Golden capped conure

Golden-Capped Conure

Scientific Classification

Common Name
golden-capped conure, golden-capped parakeet
Psittacidae (true parrots)
Genus Species
Aratinga (bright and macaw-like) auricapillus (gold head)

Fast Facts

The golden-capped conure has a green body with a red and gold cap and a red breast.
Approximately 30 cm (12 in.) in length
Approximately 150 g (5.3 oz.)
These birds feed on fruits like mango, papaya and orange and seeds.
Approximately 30 days
Clutch Size
3 to 5 eggs
Life Span
Approximately 30 to 35 years
These birds are primarily found in southeastern Brazil.
This species is found in both humid Atlantic coastal forest and inland transitional forests. It is largely dependent on semi-deciduous forest, but forages and breeds in forest edge, adjacent secondary growth, agricultural areas, and even urban areas.
The population has not been formally estimated but is believed to number more than 10,000 individuals. That is roughly equivalent to 6,700 mature individuals; however, detailed research is still required. The population is declining but is not severely fragmented.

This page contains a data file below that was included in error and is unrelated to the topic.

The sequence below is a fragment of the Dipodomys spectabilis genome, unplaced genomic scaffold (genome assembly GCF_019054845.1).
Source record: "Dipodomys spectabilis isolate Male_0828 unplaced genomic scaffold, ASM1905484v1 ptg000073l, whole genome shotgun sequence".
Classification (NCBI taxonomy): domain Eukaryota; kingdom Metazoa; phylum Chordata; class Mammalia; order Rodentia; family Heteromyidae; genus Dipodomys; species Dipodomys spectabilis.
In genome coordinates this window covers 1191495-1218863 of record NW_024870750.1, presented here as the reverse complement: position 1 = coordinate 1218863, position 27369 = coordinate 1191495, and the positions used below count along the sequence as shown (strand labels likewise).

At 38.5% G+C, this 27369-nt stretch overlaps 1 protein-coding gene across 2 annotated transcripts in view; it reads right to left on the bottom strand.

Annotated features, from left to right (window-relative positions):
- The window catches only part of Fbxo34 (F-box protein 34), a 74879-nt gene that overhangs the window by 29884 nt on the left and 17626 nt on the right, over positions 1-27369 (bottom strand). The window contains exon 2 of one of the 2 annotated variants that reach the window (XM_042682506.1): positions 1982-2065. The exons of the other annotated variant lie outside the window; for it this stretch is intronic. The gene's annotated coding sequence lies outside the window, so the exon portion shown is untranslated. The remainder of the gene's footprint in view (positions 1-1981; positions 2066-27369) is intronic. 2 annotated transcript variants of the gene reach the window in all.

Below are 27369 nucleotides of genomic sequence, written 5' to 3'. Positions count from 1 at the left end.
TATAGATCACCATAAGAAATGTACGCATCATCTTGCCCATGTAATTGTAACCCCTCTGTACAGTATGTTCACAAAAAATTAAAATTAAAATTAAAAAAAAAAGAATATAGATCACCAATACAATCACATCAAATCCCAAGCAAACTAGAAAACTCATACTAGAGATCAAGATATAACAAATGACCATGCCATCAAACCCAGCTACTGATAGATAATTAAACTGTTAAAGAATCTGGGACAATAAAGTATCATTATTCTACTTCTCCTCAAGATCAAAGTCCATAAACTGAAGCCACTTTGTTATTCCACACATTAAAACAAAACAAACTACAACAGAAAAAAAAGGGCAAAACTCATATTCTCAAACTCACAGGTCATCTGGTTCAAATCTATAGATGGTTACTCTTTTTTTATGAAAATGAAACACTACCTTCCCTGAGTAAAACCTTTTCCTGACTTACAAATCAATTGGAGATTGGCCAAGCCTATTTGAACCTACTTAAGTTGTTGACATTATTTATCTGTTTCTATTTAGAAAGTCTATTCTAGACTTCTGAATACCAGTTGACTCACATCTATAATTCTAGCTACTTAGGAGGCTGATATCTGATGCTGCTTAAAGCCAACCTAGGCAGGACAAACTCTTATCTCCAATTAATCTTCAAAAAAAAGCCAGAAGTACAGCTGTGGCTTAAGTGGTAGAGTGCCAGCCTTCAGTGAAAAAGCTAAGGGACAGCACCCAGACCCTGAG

IUCN: Near Threatened
CITES: Appendix II
USFWS: Vulnerable

Fun Facts

Due to the small population in the wild, little is known about this bird.

Though they are not known as a truly social bird, pairs and small groups may be seen feeding in the treetops together.

These birds have a tendency to spend long periods of time in their nest, even when not breeding.

They are playful birds and are said to be clown-like.

Due to their sharp screeching calls, they are often known as "little macaws."

Ecology and Conservation

There has been extensive clearance and fragmentation of suitable habitat for coffee, soybean and sugarcane plantations and cattle-ranching (Snyder et al. 2000). Trapping for trade has probably had a significant impact since it was relatively common in illegal Brazilian markets in the mid-1980s.

The U.S. Wild Bird Act prohibits the commercial import of any bird listed by CITES which includes most parrots.


Forshaw, J.M. Parrots of the World. New Jersey. T.F.H. Publications Inc. 1978. 

Marrison, C. and A. Greensmith. Birds of the World. New York: Dorling Kindersley, Inc. 1993.

Perrins, C. (ed.). The Encyclopedia of Birds. New York: Facts on File Publications. 1985.

BirdLife International. 2016. Aratinga auricapillus. The IUCN Red List of Threatened Species 2016: e.T22685710A93084117. Downloaded on 27 February 2019.

Photo Credit: Aratinga_auricapillus_-Jurong_Bird_Park_-8a.jpg. Source: Wikimedia Commons. Image by: Peter Tani. Year Created: 13 June 2009. Website: License: CC by SA 2.0.